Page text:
What did Americans know about the Soviet Union? They knew that it was not allowed (or dangerous) to believe in God and go to church there; that a person making “seditious” speeches or reading banned books could be imprisoned; that this country was a dictatorship in which people could not vote the way they wanted, could not organize a political party, stage public protests, go on strike or go abroad; that Moscow occupied Eastern Europe and was preparing for war against the West. This knowledge was enough for the elites to receive a mandate to wage the Cold War and sacrifice billions of dollars and even the lives of Americans and their allies. Ordinary people did not go to the root of the matter, content to leave that for the elites.

In the late 1980s-early 1990s, ordinary Americans learned that the situation in the Soviet Union had changed. Today, contrary to Russia’s inexplicable qualification in various kinds of “freedom indices” (for example, in frequently quoted annual reports by Freedom House, Russia, since 1994, has been assigned the same category as North Korea, Iran, Saudi Arabia and Libya), Americans know that it is still a long way before Russia would turn into an enemy. They know that Russians can go to church or synagogue; travel abroad; write, publish, read and say anything they like. They can participate in demonstrations, go on strike, and vote for anyone they like; no one threatens Eastern Europe, while former members of the Warsaw Pact and even former Soviet republics have entered or are about to enter NATO. The remaining issues are for the elites and have not yet formed a critical mass necessary to change the post-Soviet stereotypes that shaped public attitudes toward Russia almost 15 years ago. According to a February 2006 public opinion poll in the U.S., Russia ranks tenth among 22 most popular countries: 54 percent of Americans had a positive attitude toward the country (France received as many votes), while China received 10 percent less votes. Last year’s poll conducted by the Harris firm showed that only 8 percent of Americans considered Russia an “enemy.”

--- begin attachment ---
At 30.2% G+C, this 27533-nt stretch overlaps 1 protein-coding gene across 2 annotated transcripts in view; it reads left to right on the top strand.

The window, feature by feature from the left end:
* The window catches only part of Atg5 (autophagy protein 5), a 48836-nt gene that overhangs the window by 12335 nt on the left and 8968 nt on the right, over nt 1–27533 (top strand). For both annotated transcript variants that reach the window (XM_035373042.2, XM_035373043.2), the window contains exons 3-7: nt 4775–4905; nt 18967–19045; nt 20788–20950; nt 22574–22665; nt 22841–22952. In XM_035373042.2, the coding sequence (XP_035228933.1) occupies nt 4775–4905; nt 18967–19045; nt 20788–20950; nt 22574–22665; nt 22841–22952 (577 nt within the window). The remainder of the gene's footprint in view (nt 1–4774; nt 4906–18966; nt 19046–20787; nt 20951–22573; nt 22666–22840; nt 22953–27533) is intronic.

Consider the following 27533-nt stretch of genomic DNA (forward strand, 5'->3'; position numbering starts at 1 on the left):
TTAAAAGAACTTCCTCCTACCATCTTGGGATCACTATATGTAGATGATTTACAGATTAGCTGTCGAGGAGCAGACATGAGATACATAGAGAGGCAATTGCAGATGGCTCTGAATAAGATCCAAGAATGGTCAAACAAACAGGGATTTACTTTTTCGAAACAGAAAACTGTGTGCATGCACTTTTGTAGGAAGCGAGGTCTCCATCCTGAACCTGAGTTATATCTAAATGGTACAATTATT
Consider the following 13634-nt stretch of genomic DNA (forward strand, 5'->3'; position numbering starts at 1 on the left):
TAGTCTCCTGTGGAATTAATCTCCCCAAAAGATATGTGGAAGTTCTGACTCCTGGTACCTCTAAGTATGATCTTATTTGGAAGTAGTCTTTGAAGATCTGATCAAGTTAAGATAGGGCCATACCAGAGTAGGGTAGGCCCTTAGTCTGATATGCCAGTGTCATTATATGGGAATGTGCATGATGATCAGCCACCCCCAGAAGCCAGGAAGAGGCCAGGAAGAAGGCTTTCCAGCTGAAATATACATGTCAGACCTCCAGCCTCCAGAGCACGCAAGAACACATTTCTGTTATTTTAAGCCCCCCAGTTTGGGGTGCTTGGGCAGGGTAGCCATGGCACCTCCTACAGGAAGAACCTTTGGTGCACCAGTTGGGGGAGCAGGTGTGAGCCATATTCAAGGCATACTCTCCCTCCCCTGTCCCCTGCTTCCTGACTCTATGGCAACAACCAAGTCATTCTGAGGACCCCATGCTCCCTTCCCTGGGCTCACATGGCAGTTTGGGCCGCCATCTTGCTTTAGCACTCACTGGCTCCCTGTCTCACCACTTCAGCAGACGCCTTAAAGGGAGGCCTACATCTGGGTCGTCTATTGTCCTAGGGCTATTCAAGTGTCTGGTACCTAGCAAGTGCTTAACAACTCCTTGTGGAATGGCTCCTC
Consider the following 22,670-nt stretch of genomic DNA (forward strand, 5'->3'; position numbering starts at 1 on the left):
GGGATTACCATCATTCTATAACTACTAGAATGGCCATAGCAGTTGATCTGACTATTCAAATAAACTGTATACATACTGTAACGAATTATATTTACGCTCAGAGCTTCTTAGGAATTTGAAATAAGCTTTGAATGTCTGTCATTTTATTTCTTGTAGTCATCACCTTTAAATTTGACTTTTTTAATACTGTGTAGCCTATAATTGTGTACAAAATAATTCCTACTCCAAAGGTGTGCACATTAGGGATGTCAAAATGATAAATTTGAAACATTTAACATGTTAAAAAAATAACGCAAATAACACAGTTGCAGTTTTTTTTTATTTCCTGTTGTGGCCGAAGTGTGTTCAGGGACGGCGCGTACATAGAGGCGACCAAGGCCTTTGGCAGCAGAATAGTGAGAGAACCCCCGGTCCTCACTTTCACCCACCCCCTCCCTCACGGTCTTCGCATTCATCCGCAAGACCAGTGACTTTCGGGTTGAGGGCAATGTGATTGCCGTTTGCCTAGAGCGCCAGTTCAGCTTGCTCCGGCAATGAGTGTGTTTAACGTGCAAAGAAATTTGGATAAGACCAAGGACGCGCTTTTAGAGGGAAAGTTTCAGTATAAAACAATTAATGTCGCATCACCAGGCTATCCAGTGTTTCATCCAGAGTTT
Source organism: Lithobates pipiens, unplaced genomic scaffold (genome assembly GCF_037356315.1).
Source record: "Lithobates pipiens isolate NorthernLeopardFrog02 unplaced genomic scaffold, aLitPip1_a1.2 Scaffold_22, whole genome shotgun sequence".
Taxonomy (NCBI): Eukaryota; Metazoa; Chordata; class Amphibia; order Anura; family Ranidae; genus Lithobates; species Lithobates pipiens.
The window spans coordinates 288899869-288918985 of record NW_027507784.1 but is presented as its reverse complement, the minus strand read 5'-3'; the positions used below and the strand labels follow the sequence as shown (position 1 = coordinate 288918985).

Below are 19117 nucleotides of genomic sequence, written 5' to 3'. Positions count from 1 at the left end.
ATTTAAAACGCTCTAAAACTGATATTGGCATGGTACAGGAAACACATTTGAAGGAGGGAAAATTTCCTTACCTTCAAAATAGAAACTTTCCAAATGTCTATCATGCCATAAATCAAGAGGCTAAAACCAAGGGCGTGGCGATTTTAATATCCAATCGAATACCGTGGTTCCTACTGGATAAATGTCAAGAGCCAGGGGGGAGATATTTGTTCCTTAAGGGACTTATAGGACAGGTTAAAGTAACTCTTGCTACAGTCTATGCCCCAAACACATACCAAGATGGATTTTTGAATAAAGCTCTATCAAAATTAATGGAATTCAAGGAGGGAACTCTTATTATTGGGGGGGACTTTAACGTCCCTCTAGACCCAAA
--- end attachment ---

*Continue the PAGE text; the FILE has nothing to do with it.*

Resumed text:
In Russia, the situation is actually the same, despite recurrent upsurges of anti-Americanism brought about by the developments in Iraq, the Olympic Games, or various colored revolutions. While Russians continue to be very critical of U.S. foreign policy, according to a March 2006 poll by the Levada Center, 66 percent of Russians expressed a good or very good attitude toward the U.S. (against 17 percent whose opinion was bad or very bad). This proportion has not changed since December 2001. (In America, the number of people who have a very good perception of Russia has been exceeding 80 percent since February 2000.)

So the ship will not sink. Yet be prepared for some heavy rolling, pitching, rocking and seasickness. Put on your life jackets and try to stay calm.

Leon Aron is Director of Russia studies at the American Enterprise Institute

Bron: Russia in Global Affairs